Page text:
I wonder, in the spirit of psychology, if advancement of CHAT
        would not be better served by embedding theoretical discussion
        in analysis of empirical data. The point, here, would not be
        to make CHAT more directly relevant to domains of application
        (though that would not be a bad thing). Rather, an empirical
        obligation might transmute (some) questions of theory into
        questions of methodology. In that way, CHAT could become
        differentiated into distinct psychological schools, each
        constrained by methodological strictures that also support a
        more homogeneous theoretical environment. At the same time, a
        wide-open CHAT community could look across these various
        schools to pursue broader philosophical problematics.

        David

        -----Original Message-----
        From: xmca-l-bounces@mailman.ucsd.edu
        <mailto:xmca-l-bounces@mailman.ucsd.edu>
        [mailto:xmca-l-bounces@mailman.ucsd.edu
        <mailto:xmca-l-bounces@mailman.ucsd.edu>] On Behalf Of Andy
        Blunden
        Sent: Monday, September 15, 2014 7:02 AM
        To: Huw Lloyd
        Cc: eXtended Mind, Culture, Activity
        Subject: [Xmca-l] Re: mediate perception and direct perception

        Ah! I see!
        As Hegel said: "There is nothing, nothing in heaven, or in
        nature or in mind or anywhere else which does not equally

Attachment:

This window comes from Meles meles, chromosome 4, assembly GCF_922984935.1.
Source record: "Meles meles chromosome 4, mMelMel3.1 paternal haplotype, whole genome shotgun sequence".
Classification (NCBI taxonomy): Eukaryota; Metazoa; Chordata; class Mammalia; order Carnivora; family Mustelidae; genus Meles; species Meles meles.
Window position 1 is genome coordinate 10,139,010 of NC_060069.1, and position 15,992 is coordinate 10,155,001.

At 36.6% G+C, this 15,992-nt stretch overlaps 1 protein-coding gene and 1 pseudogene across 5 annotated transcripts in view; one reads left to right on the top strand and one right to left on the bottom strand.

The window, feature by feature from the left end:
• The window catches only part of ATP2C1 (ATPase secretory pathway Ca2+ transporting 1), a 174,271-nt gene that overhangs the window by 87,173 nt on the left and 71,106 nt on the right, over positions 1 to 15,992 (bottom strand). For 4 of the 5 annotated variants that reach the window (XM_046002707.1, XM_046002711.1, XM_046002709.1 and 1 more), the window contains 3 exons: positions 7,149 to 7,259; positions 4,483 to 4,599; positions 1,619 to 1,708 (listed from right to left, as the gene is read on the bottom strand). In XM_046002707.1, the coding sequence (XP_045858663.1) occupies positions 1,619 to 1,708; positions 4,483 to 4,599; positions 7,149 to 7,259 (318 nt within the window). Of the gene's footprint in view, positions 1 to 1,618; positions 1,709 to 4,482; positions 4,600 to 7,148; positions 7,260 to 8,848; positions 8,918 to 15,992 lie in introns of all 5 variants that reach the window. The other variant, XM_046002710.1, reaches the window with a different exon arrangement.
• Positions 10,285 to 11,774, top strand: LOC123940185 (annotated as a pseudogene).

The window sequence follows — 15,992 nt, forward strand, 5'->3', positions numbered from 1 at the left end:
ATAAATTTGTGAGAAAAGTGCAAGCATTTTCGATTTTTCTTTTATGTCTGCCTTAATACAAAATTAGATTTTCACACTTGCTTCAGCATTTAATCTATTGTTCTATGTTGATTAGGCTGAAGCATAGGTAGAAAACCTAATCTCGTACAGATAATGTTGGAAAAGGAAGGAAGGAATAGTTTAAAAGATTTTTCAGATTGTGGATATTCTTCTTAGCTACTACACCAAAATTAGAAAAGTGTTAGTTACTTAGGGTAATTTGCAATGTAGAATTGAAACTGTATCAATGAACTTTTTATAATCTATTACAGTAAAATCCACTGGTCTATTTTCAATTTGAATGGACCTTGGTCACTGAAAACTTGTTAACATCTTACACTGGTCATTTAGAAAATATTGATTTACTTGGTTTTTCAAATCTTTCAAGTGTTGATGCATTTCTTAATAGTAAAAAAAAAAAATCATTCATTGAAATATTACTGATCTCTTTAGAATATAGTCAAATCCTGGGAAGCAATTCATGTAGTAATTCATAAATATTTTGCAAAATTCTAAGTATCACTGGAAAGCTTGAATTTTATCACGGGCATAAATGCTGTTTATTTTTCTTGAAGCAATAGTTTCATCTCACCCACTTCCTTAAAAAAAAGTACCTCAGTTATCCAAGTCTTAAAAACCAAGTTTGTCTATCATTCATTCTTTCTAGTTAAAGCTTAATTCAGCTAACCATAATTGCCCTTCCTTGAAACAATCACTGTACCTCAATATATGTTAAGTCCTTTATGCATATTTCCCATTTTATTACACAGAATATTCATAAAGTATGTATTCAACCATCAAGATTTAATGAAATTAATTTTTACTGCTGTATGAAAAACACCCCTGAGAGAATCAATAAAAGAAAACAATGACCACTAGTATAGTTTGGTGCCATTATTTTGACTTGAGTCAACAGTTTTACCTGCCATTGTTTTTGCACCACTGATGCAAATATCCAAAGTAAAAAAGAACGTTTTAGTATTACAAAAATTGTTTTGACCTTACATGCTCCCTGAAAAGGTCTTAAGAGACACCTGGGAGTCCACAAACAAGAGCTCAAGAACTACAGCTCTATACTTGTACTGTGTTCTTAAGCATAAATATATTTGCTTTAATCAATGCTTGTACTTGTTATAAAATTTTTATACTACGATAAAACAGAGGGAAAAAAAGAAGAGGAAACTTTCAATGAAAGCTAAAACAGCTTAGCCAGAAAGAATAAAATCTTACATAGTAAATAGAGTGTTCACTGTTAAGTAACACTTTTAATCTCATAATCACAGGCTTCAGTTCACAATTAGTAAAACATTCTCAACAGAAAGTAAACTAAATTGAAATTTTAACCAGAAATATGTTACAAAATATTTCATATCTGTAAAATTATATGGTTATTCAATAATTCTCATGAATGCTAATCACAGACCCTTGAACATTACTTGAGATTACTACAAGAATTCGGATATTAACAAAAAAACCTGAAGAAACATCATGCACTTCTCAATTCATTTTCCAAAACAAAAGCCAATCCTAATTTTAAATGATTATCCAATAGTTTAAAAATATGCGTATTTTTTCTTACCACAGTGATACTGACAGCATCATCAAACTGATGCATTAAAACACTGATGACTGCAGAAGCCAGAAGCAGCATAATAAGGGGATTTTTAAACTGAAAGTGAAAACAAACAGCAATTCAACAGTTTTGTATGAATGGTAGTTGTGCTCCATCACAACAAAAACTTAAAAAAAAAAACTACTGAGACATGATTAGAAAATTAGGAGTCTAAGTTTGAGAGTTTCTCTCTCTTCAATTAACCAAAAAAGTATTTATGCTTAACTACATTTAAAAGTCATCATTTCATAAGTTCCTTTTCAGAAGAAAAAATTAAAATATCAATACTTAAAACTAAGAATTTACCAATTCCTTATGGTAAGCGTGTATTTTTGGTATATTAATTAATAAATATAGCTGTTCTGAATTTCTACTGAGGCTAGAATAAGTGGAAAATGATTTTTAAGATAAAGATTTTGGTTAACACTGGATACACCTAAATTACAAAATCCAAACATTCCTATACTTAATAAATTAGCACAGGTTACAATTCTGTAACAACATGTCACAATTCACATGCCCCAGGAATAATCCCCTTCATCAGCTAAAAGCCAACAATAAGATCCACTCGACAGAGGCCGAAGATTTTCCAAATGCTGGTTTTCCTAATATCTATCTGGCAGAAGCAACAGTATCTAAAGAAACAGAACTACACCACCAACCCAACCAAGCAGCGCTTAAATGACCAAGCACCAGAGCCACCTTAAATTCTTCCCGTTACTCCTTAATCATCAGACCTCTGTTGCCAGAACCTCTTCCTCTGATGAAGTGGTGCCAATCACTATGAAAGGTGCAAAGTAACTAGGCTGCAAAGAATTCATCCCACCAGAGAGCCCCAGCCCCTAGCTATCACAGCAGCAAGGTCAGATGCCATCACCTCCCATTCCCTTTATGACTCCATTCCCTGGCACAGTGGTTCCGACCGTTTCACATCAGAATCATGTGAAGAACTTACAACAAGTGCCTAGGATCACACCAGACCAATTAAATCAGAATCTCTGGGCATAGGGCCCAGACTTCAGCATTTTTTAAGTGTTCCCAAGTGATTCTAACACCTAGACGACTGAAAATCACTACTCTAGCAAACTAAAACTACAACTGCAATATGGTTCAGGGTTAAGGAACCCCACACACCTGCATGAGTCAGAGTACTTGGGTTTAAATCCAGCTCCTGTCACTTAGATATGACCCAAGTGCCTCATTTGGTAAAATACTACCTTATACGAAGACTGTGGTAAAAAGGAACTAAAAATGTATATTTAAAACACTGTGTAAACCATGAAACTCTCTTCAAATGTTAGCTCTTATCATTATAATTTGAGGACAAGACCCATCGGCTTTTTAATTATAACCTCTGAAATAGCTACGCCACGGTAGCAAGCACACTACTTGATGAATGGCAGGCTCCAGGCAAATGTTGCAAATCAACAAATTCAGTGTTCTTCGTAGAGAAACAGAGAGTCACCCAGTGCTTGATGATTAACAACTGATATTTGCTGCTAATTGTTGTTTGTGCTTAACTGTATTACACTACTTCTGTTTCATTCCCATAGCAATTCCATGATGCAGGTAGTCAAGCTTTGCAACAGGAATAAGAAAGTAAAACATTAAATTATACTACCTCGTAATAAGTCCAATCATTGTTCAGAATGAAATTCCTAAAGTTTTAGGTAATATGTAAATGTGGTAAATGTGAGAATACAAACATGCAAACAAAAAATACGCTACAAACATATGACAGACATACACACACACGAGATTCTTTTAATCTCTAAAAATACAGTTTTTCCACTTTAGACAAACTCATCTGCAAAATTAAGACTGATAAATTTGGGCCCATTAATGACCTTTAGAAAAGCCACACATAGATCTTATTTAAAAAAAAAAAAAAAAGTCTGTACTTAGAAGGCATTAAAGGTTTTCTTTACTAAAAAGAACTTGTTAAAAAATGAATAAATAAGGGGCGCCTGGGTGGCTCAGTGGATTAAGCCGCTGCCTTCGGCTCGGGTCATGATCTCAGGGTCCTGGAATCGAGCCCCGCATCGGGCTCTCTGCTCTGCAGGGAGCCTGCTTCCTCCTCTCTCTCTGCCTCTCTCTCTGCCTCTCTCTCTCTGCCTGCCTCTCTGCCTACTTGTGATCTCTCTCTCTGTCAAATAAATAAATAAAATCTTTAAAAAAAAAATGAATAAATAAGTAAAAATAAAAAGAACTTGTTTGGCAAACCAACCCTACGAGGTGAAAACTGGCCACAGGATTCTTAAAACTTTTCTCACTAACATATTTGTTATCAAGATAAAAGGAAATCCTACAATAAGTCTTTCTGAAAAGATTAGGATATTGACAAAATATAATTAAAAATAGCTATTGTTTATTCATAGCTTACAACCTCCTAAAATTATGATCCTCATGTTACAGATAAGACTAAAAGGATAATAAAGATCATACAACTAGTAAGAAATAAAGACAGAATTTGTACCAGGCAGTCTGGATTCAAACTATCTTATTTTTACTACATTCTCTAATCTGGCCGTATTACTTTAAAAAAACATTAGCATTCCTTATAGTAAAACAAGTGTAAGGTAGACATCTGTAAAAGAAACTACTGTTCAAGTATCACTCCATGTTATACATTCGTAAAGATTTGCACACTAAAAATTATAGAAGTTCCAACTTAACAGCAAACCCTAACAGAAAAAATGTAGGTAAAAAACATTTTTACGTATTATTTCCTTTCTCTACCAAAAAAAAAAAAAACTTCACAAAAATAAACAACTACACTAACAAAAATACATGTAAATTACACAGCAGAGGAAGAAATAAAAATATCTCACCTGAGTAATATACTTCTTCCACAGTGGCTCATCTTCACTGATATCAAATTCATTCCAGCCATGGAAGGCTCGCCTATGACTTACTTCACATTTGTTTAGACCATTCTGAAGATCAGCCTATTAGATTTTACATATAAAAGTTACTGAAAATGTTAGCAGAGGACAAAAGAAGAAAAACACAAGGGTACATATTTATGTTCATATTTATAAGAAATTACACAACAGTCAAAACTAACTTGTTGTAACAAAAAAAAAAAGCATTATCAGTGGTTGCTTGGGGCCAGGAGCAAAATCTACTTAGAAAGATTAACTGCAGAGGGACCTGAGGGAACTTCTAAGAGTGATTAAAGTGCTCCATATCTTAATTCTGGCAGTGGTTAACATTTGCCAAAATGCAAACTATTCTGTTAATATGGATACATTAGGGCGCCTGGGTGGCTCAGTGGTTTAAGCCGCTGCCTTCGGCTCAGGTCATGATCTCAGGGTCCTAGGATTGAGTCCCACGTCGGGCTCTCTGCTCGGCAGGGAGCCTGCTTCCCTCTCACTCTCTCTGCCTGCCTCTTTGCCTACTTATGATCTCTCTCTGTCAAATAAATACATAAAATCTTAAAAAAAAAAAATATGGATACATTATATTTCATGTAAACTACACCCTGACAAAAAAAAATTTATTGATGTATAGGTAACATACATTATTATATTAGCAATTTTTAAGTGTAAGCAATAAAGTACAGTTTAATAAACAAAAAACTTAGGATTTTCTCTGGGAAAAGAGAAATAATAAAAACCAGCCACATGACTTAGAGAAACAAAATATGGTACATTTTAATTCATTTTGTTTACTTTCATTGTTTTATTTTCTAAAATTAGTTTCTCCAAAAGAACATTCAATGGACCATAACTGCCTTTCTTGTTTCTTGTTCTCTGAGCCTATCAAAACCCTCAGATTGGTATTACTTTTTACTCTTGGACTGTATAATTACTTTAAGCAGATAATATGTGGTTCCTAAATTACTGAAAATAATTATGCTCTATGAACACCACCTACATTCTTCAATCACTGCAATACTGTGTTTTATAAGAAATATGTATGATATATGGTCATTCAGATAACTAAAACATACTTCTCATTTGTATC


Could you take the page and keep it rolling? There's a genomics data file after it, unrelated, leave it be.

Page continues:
contain both immediacy and mediation." I have no great problem
        with anyone saying that anything is mediated by anything else,
        where it is appropriate. My problem is that the specific
        insight of Vygotsky, that artefact-mediation of actions
        provides an especially productive unit of analysis for science
        is lost if mediation in the broad sense is mixed up in CHAT
        literature with artefact-mediation to the point that
        artefact-mediation is lost. Still, I would prefer that if you
        were to make the point you were referring to you used some
        expression other than "mediation."

        Artefact mediation of actions is a brilliant insight. I can do
        what I like, but to do anything (other than have dreams or
        thoughts) I have to use some material object to transmit my
        actions, so to speak - a tool, a word, a gesture, or whatever
        - but all these artefacts which I use, without exception, are
        products of the history and culture into which I was born. I
        can choose which artefact to use, but culture and history
        produce them. So every action I take is essentially
        cultural-historical as well as personal. Also, because
        artefacts are material objects, their physical form is the
        same for everyone, it is universal. So communication as much
        as miscommunication takes place through everyone interpreting
        the same material objects, artefacts, that I am using in my
        actions. How can they do that? Because they too mediate their
        actions with the same set of universal artefacts! So all human
        action is opened to cultural and historical analysis which is
        as objective as any branch of natural science. Wonderful, eh?